“Our older adult volunteers are this untapped treasure,” for the skills and life experience they bring to the table, says Jeffrey Maclin of the Community Service Society (a City Limits funder), which runs the Retired and Senior Volunteer Program (RSVP) through which 2,300 volunteers between 55 and 100 years old perform a diverse range of service work at 230 organizations across the city, what CSS says accounts for $7.5 million in unpaid labor.
Since the pandemic hit, some of that work has been halted or its hours reduced. But many RSVP’s older volunteers are still finding ways to continue: One program, in which volunteers offer financial coaching to clients at community organizations, has seen about a quarter of its staffers shift to doing that work online instead. Another that pairs older adults to act as mentors for teenagers has continued to operate, with volunteers connecting to their mentees through Zoom, phone calls or FaceTime.
CSS says it’s continuing to expand its remote volunteer opportunities, and hopes to be able to recruit and train more volunteers online, as some programs require as much as 40 hours of training. But the loss of in-person contact is “weighing heavy,” on some of RSVP’s volunteers, according to Tami DiCostanzo, a project director for the program.
“There’s study after study about the health benefits of volunteering, both physical health and mental health,” she says, saying one volunteer told her: “This virtual stuff was for the birds.”
“It was nice to send an emoji here and there, but she really wanted to be boots-on-the-ground again,” DiCostanzo says.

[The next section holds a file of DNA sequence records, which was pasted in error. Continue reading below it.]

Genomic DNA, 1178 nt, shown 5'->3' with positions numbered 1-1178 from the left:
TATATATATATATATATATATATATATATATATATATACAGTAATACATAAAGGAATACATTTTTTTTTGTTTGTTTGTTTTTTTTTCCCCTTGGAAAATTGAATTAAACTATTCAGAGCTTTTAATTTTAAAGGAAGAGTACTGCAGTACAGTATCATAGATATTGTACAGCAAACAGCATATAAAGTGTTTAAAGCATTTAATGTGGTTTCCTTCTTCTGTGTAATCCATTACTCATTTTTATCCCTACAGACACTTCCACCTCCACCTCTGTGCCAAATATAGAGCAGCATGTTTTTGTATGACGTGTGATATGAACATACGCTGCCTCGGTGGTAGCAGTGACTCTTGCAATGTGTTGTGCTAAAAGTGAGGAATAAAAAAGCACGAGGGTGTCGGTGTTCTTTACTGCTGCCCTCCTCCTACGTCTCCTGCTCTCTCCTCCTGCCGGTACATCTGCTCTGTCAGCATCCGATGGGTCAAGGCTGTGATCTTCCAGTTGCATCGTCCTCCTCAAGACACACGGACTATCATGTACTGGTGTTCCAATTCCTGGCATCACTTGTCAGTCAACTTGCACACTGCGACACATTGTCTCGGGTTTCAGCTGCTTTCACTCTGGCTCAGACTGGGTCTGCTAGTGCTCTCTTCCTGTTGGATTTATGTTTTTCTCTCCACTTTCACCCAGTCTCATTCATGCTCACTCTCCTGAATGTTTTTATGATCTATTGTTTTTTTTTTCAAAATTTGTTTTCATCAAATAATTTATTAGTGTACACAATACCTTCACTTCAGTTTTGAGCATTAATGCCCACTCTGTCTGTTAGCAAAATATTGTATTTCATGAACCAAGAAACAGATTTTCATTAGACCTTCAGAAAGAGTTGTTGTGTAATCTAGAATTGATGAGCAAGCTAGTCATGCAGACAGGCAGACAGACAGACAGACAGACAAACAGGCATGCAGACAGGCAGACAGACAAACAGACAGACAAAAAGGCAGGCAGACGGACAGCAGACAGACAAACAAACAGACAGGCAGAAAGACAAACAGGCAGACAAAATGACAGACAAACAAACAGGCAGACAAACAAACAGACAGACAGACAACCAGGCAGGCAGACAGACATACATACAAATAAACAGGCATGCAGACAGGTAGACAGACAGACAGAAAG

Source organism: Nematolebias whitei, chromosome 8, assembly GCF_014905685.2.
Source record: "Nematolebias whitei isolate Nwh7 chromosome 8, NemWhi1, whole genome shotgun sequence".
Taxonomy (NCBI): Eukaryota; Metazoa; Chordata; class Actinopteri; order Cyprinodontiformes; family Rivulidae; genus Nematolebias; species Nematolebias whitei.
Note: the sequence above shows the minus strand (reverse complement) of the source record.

Some older volunteers have continued to do some form of in-person work, doing things like sorting and delivering PPE or helping with meal programs. While most programs advise volunteers to comply with CDC and other best practices for safely volunteering, it’s really up to individuals the level of risk they’re willing to take.
At the start of the pandemic, NYC Service was advising New Yorkers over the age of 55 to stick to remote-only volunteer work, but just this week adjusted that age recommendation to those 65 and up.
Despite the surge in new volunteers during the crisis so far, experts say they are planning ahead to ensure that level of interest and support continues even as many facets of city life begin to reopen.
“Volunteer fatigue is a reality in this sector. There are so many people who want to be extremely involved all the time, and it weighs on you, especially as other events in the world are occurring,” says Halpin.
She says they also expect to see another wave of new volunteers, as teachers or students who have summers off look for ways to meaningfully spend their time. The city also recently doled out funding of up to $10,000 to 20 community-based organizations to support those groups’ volunteer efforts, and will be deploying its AmeriCorps volunteers this summer in COVID-response work, Halpin adds.
“We do anticipate, hopefully, both the need for volunteers as well as the volunteers available to subside together,” she says.
Herrera, who has been doing volunteer phone-banking since April with New York Cares, just started a new job — but she plans to continue the work, even if it’s just on Saturdays for now.
She also hopes to start volunteering in person soon, perhaps at a food bank, but is trying to determine the safest and best time to do so.
“I’m looking forward to still trying to participate,” she says.